With my garden tools I just depend on remembering where I last left them, and if I can't remember that I try to think where I was working recently and look there.  Normally I can find them.  Sometimes they are in the hall, which is not very tidy.  It's unfortunate that due to the eccentric design of the house the back door is at the front of the house in full line of sight, instead of being decently tucked away down a corridor that I could fill with garden clutter, and that visitors would have no reason to enter.  When visitors are expected I tidy the tools away, and sometimes I am so pleased with the result that I vow to try and keep the tools in the (integral) garage, or the shed.  Access to the garage from the house is through the laundry, down a flight of very narrow stairs and through a sliding door that sticks, so not tip-top convenient, and so keeping the tools in the garage is fine in nice weather, when I don't mind leaving the up-and-over door open, but no so good on cold, wet or windy days when it would be better to keep the outside door shut, especially since the battery in the doofer that lets you remotely open and shut the door from the garden ran flat, and neither of us have got round to getting it a new one.  Keeping them in the shed is OK, except that the shed is extremely full of other things, and it's a faff to climb in there to get tools and put them away when you are using them all the time.  Less frequently used kit does live in the shed, but it's nice to have trowel, secateurs and keeling mat to hand.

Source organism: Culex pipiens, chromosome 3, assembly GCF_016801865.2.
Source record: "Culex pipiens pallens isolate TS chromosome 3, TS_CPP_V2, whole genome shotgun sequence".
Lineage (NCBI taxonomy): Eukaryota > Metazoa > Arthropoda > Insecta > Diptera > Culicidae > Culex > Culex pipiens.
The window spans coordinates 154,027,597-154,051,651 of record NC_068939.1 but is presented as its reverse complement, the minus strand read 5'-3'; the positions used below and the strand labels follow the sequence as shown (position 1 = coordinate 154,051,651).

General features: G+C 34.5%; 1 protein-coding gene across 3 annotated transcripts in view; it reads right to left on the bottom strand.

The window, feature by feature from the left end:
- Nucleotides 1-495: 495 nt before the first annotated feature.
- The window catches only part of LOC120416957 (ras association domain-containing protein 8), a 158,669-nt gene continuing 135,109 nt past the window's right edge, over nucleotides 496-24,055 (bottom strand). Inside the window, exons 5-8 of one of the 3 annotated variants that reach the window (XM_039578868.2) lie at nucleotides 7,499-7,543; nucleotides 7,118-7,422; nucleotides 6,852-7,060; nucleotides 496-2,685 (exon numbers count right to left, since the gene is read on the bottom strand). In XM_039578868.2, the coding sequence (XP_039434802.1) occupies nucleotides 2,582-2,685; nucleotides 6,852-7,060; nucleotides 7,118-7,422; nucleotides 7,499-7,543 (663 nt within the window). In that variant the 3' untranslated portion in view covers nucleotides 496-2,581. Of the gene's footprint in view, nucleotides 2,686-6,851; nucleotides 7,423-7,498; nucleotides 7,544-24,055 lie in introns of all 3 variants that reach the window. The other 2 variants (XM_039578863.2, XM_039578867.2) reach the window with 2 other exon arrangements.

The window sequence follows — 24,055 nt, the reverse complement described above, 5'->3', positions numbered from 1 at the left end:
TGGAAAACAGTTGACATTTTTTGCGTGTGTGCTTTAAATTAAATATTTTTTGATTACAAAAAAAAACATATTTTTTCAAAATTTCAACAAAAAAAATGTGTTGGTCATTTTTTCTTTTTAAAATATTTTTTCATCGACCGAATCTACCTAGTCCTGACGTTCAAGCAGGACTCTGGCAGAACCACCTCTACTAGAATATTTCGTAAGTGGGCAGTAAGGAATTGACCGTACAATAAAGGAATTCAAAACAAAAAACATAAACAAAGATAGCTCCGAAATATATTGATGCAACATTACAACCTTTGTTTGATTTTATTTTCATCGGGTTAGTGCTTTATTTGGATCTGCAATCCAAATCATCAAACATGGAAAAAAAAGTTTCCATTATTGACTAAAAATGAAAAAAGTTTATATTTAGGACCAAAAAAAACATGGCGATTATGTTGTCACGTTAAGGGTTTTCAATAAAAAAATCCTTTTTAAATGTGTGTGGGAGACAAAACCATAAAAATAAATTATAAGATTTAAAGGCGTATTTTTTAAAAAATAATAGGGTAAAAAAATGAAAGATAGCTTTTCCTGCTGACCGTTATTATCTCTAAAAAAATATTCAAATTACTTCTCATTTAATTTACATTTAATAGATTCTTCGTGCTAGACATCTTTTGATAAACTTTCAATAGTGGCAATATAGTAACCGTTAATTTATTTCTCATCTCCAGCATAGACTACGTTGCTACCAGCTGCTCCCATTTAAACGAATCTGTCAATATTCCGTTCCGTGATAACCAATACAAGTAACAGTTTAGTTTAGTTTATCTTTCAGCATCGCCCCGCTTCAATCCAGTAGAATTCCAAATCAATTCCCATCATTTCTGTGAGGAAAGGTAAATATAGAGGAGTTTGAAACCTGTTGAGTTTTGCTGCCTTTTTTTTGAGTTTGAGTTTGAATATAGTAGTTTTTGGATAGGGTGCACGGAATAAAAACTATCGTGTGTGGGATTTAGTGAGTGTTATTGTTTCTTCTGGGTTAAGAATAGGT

The trowel is not a thing of beauty, and I cannot imagine it featuring in photographs of covetable garden tools in the shopping pages of one of the glossy garden magazines.  It has a black plastic handle, with a hole at one end intended to hang it up by, which has got two bits of gravel permanently jammed in it.  The handle is moulded with finger grips beneath, and a depression on top that fits the thumb.  The hole with the gravel in, and the other end of the handle where the blade fits are orange, which has faded to a dodgy shade of apricot.  The blade is stainless steel, it says so in the middle of the upper surface.  It is quite broad, and looks as though it might be clumsy to use, but isn't.  It is fairly sharp.  There is no brand name anywhere on the trowel, and we got it in B&Q several years ago.  Despite its total lack of looks or cachet, it sits well in the hand, and is extremely comfortable to use.  The second best trowel is identical in all respects, including the gravel stuck in the hole in the handle, except that one of us has used it for some unsuitable purpose, probably to lever up a paving slab or other heavy object, and bent it so that the blade is virtually parallel to the handle instead of being at a more comfortable 20 degrees upwards tilt.